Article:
On Friday we started our day by visiting one of Valparaíso's three cemeteries. We visited one of the Catholic cemeteries that overlooks the ocean, El Cementerio Playa Ancha, We were accompanied by one of the security guards, who told us about the history of the burial grounds, how the plot process works, and a couple of the urban legends related to the cemetery. For example, supposedly there's a ghost attached to the cemetery. Émile Dubois is supposedly the Chilean version of Robin Hood, and after he was murdered it is said that his ghost took up residence in the cemetery and can be seen on occasion. His spirit has almost reached saint status, and there's even a portion of the cemetery with a "grave" for Dubois (his body was never recovered) and people pray to him, ask for favors, and thank him for "taking care" of them by leaving gifts at the gravesite. 
The story behind this tomb is that the man made a pact with the devil to be successful in his life, and that when he died if he touched the earth, he would go to Hell. So, he found a loophole --- he had his coffin put on lion's feet above the earth.

Me, Hayley, Jen, Jackie, and Sarinah on our boat tour
After our excursion to the cemetery, we did a little bit of shopping, had lunch, and went for an ice cream dessert in the center of town. There we met up with Sarinah, an Australian girl our age who works at La Nona, and she wandered the city with us. We took a boat tour in Valparaíso's bay and got to see what that sailors entering the harbor for the first time saw: hillsides covered with bright, colorful houses and rows of boats anchored just off the shore. It was so pretty, and I only wished that it had been sunnier so that the colors would have been even more vivid and vibrant. After, we went to the city's food market, which was much bigger than any I'd seen before (sooooo many fresh fruits and veggies!), then returned to La Nona to make homemade pisco sours --- still my favorite drink that I've discovered in Chile.
Our group pre-ride!

Saturday was quite the adventure for me. We had been hoping to do a horseback ride along the beach during the full moon of that night with René and his friend who does horse excursions, but there weren't enough people signed up for the evening ride; instead, we went for a half-day ride starting in the morning. We were joined by about 25 other American and German students studying in Viña del Mar, the sister city of Valparaíso, so our group was quite large. 

I had been quite nervous about the ride because I hadn't ridden in probably over a decade (thankfully, my horse was extremely calm and patient with novice-rider me), but I'm so glad that we went. The ride was beautiful as we went up and down sand dunes and along the beach. Viña and Valpo looked just as gorgeous from far away as they were up close, and I will never forget the experience. I'd really like to go back and do it again someday --- after I've gotten better at riding, of course.
The city from afar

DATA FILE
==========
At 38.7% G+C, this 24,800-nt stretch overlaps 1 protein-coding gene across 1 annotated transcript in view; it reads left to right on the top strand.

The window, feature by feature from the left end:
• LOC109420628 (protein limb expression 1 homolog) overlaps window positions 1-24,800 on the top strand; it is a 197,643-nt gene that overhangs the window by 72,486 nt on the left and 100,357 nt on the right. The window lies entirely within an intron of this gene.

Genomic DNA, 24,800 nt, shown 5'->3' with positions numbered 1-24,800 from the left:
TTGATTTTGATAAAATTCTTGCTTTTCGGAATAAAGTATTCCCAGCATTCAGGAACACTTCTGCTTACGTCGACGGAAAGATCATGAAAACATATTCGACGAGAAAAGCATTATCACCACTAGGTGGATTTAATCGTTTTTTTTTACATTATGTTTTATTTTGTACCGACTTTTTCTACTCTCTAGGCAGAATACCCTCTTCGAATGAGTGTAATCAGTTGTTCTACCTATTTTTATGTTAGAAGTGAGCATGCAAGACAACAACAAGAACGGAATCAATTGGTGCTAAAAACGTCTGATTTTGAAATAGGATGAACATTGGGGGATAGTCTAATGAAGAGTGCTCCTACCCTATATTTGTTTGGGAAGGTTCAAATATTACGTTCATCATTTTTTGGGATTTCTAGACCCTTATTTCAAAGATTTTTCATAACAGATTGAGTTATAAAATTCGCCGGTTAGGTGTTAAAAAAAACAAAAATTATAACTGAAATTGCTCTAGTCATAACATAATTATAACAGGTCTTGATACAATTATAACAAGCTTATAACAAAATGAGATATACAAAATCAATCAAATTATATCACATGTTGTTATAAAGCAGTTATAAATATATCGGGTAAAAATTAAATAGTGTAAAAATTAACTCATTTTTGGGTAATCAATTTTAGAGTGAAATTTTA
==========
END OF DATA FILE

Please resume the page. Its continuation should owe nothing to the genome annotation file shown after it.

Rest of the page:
Cooking the meat
In the mid-afternoon after the ride, we stayed at the ranch for a traditional asado, or backyard barbecue. We started off with choripán, which is a type of sausage on freshly-toasted buns and is the staple appetizer for every asado that I've attended... nomnomnom, one of my favorites. We also had thin-cut steak, lettuce and tomato salad, rice, shredded carrots and beets, a Chilean version of potato salad, and, of course, Chilean wine and pisco sour. 
With René during the asado

We ate until we were stuffed, and while we digested we just took in the atmosphere. I'd never been to the Chilean campo, or countryside, before, and I really enjoyed seeing how the lifestyle was different there than in Chilean cities: chickens running underfoot, cats and dogs begging for scraps, grill smoke filling the air, and children practicing shooting guns with their grandpa --- in other words, not quite what you'd see in an urban area. After the asado, we headed back to Valpo to rest, make last-minute purchases, and prepare for our journey back to Chillán.
Catching horses with lassos

I really really REALLY liked Valparaíso: the colors, the artwork, the ocean, the Bohemian culture that is so unlike the Chilean culture that I've seen, everything. I'd love to go back just to explore some more, even though there's nothing specific that I want to see... I guess I'll just have to see what the future holds. From what I have seen, however, I feel like this is one city that I could spend quite a bit of time in --- maybe even live in it :O Again, I'll have to see what the future holds and what God has in store for me!

Thanks for reading! I hope that you enjoyed! Until my next adventure...



"Welcome aboard!"

Such colorful houses

I love this picture for its colors

The artists are super creative in Valpo

La Armada de Chile is situated in Valparaíso

Little Red Riding Hood!

Fun Fact: The houses are all painted different colors because
when boats would come into Valpo, they would need to be
repainted, and the leftover paint was used to cover the
houses to protect them from the elements. No two houses
have the same color scheme... Cool, huh?


So detailed